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Gold Back Under $1,800 as Fed Fear Gets Better of Market Longs




By Barani Krishnan

Investing.com – Jerome Powell finally got to the long-gold crowd.

Gold futures surrendered their two-week long hold on the $1,800 berth after a second day of squeeze on longs in the market following the Federal Reserve chair’s remarks that the central bank could raise interest rates without worrying about the strength of the U.S. jobs market, so long as it could get inflation under control.

Gold futures’ most active contract on New York’s Comex, , settled down $36.60, or 2%, at $1,793.10 an ounce. It was the first time since Jan. 11 that the benchmark gold futures contract had gotten below the $1,800 psychological support.

Prior to that, it had scaled a two-month high of $1,854 on Monday, riding on the back of U.S. inflation expanding at four-decade highs.

“Gold has been stuck for months between a rock and hard place made up of the $1,785 support and $1,835 resistance,” said Phillip Streible, precious metals strategist at Blueline Futures in Chicago. “When it got above $1,850 this week, gold longs got excited that they had finally broken new path. Well, the Fed has just proven that that’s not the case.”

Streible said he, however, bought Thursday’s dip in gold “on the belief that we’ll get back to $1,800.”

Gold has always been branded as a hedge against inflation while news of rate hikes are typically negative for the yellow metal.

Powell, chairing the January meeting of the Fed’s policy-making Federal Open Market Committee on Wednesday, did not discount the possibility of the Fed raising rates every month once the first pandemic-era hike is in, possibly in March.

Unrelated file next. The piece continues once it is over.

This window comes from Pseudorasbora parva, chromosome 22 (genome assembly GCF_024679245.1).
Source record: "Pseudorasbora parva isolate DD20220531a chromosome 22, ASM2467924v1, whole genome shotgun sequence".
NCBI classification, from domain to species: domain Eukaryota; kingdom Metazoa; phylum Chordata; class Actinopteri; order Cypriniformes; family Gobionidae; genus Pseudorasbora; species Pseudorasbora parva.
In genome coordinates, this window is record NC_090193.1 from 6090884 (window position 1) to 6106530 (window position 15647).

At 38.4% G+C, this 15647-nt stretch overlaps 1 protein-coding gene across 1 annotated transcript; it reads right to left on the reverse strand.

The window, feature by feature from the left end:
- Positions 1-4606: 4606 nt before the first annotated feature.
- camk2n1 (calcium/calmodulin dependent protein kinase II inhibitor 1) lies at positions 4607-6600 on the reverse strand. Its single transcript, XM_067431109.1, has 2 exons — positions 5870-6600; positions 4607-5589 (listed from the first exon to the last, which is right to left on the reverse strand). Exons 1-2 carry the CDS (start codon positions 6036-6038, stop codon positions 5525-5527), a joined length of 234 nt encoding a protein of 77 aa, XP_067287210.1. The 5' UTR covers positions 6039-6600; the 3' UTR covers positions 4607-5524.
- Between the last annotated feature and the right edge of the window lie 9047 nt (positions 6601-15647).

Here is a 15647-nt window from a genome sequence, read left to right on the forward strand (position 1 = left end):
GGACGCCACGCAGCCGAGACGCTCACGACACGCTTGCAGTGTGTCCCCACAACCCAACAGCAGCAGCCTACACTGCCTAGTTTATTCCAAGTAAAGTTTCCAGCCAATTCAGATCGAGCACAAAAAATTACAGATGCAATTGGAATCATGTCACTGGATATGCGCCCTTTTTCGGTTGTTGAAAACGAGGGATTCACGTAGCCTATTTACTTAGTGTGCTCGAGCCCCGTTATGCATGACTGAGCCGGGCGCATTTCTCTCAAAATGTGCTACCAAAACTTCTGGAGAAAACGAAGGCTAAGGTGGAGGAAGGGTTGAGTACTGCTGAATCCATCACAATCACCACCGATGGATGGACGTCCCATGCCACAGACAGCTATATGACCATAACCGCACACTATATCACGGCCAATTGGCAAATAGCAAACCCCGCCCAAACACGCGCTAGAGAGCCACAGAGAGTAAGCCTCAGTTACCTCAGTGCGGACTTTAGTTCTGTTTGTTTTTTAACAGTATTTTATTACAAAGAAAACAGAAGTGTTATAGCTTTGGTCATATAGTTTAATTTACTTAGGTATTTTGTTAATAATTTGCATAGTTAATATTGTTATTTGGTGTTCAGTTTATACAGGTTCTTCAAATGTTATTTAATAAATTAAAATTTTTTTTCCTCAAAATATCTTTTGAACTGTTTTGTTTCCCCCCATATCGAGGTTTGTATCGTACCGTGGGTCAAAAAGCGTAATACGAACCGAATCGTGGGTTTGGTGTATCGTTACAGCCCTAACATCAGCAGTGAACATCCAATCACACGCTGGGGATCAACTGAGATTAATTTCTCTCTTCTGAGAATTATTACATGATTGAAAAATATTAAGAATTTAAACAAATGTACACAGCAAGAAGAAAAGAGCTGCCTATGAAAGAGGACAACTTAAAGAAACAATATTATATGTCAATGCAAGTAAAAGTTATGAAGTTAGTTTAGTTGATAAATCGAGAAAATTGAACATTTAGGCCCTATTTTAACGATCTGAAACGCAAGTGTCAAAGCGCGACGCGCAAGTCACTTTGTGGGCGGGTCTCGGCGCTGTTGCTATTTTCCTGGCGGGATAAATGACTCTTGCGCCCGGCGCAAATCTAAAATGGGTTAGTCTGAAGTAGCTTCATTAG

The Fed dropped interest rates to virtually zero after the Covid-19 outbreak of March 2020, keeping them at between zero and 0.25% over the past 20 months. Powell and other officials at the central bank say a series of rate hikes will be needed now to curb price prices from trillions of dollars of pandemic relief spending, higher wage payouts and supply chain disruptions.

Prior to its January run, gold had trouble living up to its billing as an inflation hedge as the and spiked instead on expectations of rate hikes. That appeared to change when the yellow metal broke past the $1,835 resistance more than a week ago and stayed there.

Even with the Fed being hawkish about rates now, some analysts think gold could find new vigor if the U.S. inflation theme remains strong through 2022. In 2020, gold got to record highs above $2,100 came on the back of inflation concerns as the United States began its biggest budget deficit with the onset of the Covid-19.

“Risk aversion will eventually lead to some flows back into bullion, but that won’t happen until this selloff is over,” said Ed Moya, analyst at online trading platform OANDA.

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